As freelancers, we don’t have bosses to check up on us and to make sure that we’re on track to get all of our work done. There are plenty of freelancers for whom that’s never a problem, but, sometimes, some of us need a little help staying focused on our work. Over the years, I’ve found a few different strategies that work for me.
- Build in procrastination: Some days, writing is harder than others. On those days where I want to be anywhere but my desk, I break down my assignments into small increments. I’ll tell myself that as soon as I finish the first 250 words, I’ll let myself go spend five or ten minutes on procrastinating — all those things that you suddenly think of to do when the writing isn’t going so well. I set a timer and, when the timer goes off, I go back and write another 250 words. The number is entirely variable, depending on just how much I need to get done in a given day.
- Think about where the money is going: I track the time I spend on writing in a spreadsheet, alongside the money that I’m earning for each project. I also keep a few notes on what I’m going to do with the money I’m earning right now, reminding me of why I do all of this. I have a basic number for monthly bills, but I also make a note of anything really exciting that I’ve got coming up, like a vacation. By seeing the number that I’ve got to make is surprisingly useful, especially when I break it down into how much I need to make today.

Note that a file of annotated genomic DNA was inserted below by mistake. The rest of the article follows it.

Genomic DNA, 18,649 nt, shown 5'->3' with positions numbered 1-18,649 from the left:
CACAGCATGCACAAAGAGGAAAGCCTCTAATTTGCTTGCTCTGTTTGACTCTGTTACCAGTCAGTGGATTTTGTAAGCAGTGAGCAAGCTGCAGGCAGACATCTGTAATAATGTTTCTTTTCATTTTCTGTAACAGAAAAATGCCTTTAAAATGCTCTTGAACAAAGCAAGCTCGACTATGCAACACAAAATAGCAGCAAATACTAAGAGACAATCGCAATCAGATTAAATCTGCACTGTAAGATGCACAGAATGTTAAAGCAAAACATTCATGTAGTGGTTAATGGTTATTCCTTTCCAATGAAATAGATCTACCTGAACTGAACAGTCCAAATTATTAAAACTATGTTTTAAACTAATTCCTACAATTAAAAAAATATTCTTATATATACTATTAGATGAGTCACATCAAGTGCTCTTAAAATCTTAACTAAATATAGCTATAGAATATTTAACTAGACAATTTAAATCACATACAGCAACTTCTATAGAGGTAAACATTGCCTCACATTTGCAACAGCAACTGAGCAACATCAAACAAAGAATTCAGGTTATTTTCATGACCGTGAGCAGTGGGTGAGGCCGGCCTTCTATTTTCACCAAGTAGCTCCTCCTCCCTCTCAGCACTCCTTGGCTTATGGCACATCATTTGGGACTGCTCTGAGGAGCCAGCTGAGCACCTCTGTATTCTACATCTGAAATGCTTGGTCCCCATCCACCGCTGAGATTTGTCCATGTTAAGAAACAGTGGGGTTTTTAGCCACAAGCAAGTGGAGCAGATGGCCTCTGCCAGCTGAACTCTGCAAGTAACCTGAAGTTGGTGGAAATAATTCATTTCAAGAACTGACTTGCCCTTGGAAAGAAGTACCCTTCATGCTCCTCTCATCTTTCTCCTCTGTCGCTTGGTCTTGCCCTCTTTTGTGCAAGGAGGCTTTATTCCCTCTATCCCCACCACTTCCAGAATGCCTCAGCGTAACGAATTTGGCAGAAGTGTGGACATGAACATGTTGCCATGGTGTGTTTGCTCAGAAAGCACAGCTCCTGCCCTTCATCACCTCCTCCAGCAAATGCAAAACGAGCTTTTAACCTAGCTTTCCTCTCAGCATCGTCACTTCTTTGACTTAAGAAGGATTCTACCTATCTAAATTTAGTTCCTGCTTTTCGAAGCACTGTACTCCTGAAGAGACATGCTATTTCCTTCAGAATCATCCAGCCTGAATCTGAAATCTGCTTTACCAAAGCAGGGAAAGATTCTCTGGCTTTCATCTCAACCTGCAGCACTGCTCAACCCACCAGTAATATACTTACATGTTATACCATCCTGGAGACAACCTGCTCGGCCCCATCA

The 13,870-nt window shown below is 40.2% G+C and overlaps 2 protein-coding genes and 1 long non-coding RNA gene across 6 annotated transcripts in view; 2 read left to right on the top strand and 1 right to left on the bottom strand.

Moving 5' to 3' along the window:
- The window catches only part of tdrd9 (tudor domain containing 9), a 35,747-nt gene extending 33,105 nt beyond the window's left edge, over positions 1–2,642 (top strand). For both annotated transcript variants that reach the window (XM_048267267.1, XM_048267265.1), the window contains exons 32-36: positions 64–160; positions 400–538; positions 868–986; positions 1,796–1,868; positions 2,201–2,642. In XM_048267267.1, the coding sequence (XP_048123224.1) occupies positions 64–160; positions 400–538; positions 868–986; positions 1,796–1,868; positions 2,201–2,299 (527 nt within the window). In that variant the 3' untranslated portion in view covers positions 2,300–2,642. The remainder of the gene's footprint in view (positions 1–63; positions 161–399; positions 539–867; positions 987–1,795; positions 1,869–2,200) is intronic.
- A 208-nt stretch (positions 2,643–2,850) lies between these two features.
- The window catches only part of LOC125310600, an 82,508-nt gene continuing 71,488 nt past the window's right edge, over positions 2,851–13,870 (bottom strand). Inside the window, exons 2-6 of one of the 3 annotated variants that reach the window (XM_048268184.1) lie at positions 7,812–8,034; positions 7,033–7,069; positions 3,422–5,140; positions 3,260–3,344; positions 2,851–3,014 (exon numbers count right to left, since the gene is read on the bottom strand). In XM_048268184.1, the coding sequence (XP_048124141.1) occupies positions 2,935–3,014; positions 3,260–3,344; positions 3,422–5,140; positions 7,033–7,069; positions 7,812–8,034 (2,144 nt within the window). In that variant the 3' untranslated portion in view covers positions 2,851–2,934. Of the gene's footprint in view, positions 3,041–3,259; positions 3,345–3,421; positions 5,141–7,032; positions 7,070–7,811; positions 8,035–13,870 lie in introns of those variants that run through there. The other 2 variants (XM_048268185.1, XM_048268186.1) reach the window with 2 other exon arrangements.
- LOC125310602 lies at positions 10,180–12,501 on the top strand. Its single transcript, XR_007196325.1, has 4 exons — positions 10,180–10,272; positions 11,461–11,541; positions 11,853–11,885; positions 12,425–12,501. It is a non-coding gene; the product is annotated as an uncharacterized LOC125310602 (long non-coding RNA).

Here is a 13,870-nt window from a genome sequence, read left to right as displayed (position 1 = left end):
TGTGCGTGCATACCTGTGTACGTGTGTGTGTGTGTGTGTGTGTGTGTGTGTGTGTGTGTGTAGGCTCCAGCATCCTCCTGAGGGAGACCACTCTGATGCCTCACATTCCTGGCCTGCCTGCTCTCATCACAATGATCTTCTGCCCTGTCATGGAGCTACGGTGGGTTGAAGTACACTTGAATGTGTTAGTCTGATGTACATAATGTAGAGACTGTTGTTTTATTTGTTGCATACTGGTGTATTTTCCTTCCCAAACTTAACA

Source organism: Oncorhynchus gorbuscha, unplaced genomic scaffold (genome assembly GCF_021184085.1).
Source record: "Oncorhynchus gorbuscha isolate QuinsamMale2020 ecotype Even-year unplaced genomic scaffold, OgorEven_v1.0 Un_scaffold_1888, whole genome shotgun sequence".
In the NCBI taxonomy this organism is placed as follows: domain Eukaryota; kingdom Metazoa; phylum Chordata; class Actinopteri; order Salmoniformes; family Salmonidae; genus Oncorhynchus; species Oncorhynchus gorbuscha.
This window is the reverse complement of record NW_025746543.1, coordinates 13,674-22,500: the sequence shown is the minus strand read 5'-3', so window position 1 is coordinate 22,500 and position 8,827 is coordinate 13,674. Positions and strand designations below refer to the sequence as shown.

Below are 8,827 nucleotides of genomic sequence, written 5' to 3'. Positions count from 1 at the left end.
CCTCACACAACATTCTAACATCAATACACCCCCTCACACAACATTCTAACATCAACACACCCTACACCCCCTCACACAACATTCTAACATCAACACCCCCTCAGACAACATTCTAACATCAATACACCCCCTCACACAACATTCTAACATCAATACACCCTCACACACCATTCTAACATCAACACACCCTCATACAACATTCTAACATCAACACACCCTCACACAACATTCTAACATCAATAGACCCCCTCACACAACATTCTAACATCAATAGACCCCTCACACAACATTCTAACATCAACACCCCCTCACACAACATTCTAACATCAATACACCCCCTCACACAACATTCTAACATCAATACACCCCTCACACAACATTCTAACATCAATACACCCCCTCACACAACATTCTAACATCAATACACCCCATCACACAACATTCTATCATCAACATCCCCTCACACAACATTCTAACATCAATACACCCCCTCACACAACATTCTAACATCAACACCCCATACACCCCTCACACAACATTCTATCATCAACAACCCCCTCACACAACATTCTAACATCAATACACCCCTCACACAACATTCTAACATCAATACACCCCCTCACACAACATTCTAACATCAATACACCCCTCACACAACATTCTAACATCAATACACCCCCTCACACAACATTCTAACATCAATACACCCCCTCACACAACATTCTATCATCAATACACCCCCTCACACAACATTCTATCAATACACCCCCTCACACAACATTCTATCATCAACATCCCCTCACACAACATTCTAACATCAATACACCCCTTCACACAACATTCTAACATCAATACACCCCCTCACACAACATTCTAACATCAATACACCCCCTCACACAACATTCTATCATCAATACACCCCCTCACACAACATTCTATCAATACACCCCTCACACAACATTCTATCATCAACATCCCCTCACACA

- Create personal incentives: There are pros and cons to creating personal incentives — it’s easy to turn a luxury into a necessity if it’s your standard incentive. But an occasional prize that you can keep your eyes on can make a world of difference on a tough project. Even if it’s something simple, like promising yourself a bowl of ice cream at the end of a particularly long day, sometimes offering yourself a reason to stick to your desk just a little longer can make a world of difference.
These approaches aren’t universal, of course. Everyone has different ways to stay on track and I’d love to hear some of yours. How do you focus on your work without a boss looming over your shoulder?